Just weeks after Alberta experienced a record shattering rain event, a new storm began to form over Toronto, Canada. This storm brought with it a train of powerful thunderstorms that, one after the other, dumped torrential rain that would accumulate to nearly 5 inches in some areas and which would break the city’s all time record for rainfall within a 24 hour period.
As unusual as this event is, it is particularly abnormal for it to follow such a short time-span after the deluge that inundated Calgary and its surrounding regions. Human-caused climate change has created the conditions that make extreme weather of this kind increasingly more likely. Added heat energy creates instability in the atmosphere. The added heat and moisture increases the strength of the elemental forces that drive and enhance storms. And receding sea ice and land snow cover (during summer) have brought about dangerous changes to the Jet Stream that make weather patterns over a given region more likely to persist for long periods of time and that are more likely to link weather systems from north to south, creating the conditions for exceptionally strong storms.
It is in this context that record rainfall occurred over Toronto on July 8th. The set-up for this event involved the confluence of two weather systems — one from the north, and another from the south. These two streams of stormy weather and moisture came together in a flow over Toronto that was then ignited into a long strand of thunderstorms by a boiling atmospheric instability as northward streaming warm air collided with cooler Arctic air.
(Precursor to Toronto Floods, July 5. Image source: Lance-Modis)
In the above image we can see the Jet Stream, which had sagged for so long over the Eastern US and toward the Gulf of Mexico, now rushing along across southern Canada. It is indirectly visible via an accompanying band of clouds rushing across the top of this image. To the south, you can see a broad river of moisture flooding up from the Gulf of Mexico, behind the Appalachians, and up toward the Great Lakes. It is this river of moisture that dumped many inches of rain over the US Gulf Coast from July 3-6. This same river of moisture would rush northward to meet with a storm system brought along by a dip in the Jet.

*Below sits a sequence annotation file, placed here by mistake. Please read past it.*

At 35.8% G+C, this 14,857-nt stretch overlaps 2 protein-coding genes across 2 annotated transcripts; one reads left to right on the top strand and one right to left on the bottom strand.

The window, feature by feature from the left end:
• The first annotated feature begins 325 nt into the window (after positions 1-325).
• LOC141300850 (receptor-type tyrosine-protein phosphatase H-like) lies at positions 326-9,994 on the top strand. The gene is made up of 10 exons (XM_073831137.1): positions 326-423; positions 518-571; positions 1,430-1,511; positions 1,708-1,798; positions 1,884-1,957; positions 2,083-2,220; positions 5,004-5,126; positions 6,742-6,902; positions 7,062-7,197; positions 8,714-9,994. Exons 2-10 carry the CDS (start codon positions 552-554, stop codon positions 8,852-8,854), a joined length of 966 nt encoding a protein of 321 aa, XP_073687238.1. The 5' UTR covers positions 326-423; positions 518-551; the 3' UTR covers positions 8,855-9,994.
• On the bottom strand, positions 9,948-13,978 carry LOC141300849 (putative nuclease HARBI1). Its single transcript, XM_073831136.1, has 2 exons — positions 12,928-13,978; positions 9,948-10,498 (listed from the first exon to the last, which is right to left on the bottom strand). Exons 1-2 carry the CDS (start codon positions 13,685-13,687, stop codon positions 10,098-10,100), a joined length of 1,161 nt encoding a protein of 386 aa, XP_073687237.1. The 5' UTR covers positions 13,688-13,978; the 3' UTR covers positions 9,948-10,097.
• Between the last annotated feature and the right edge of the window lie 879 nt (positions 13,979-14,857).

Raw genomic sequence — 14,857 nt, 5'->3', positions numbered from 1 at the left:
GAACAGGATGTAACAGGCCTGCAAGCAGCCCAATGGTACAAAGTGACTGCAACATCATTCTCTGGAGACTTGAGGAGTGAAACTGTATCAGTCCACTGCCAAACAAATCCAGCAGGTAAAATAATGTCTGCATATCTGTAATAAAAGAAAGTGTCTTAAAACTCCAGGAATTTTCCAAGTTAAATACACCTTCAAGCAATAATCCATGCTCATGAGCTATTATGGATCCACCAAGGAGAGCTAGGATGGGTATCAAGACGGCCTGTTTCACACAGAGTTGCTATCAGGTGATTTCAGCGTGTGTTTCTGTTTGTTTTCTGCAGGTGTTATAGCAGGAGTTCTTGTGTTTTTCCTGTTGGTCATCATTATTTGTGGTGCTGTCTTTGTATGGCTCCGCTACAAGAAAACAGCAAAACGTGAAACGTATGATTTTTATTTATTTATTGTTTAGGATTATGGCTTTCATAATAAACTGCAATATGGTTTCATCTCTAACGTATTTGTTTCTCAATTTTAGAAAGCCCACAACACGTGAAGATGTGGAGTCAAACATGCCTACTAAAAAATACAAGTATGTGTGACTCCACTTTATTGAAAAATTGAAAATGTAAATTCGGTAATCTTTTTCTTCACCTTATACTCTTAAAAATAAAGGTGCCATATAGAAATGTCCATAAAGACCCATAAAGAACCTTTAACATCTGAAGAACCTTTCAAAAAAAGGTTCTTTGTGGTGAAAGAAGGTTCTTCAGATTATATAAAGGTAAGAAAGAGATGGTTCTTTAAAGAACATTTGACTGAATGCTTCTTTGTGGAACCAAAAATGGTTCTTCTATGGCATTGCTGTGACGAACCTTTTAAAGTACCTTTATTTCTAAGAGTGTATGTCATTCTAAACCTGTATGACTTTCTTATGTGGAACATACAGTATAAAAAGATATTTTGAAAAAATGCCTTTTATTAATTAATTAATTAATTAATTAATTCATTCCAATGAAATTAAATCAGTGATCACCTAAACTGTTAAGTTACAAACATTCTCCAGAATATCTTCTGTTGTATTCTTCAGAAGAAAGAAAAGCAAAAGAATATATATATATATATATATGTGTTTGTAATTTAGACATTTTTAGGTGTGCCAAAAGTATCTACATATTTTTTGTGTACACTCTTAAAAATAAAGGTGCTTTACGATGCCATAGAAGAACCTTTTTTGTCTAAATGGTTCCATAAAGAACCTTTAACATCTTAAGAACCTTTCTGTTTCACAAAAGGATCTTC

(Toronto Flood, July 7th. Image source: Lance-Modis)
In this second image, we see the moisture flow from the Gulf of Mexico surging north and forming a head near the Great Lakes, just south of Toronto. From the north, a second large bank of cloud and moisture begins to move south as the Jet commences another dive toward the Eastern US. The stage is now set for the historic storm that drenched Toronto.
(Toronto Flood, July 8th. Image source: Lance-Modis)
In the last image we can now see the two flows of moisture combined into an immense cloud over the Toronto region. Note the elongated east-west orientation of the cloud flow as storm after storm sets up in a train-like pattern to drench Toronto. The meeting of two air flows — one from the Gulf of Mexico, another from the Arctic — combined to make this storm so powerful. And an anomalous orientation of the Jet Stream enabled such a storm to form.
In the end, the Toronto storms shut down the power grid to over 300,000 people, turned roads into rivers for a period of up to ten hours, flooded out rail lines and crippled the largest city in Canada. It also left many neighborhoods there looking like this:
(Image source: CTV)
All the result of a 100 year rain event following just weeks after a 100+ year rain event striking the Alberta region of Canada. The Alberta flood was the third most costly weather disaster in Canadian history at $3 billion dollars. Though not likely to rival the cost of the 2013 Calgary floods, yesterday’s Toronto flooding adds substantial damage to an already battered country.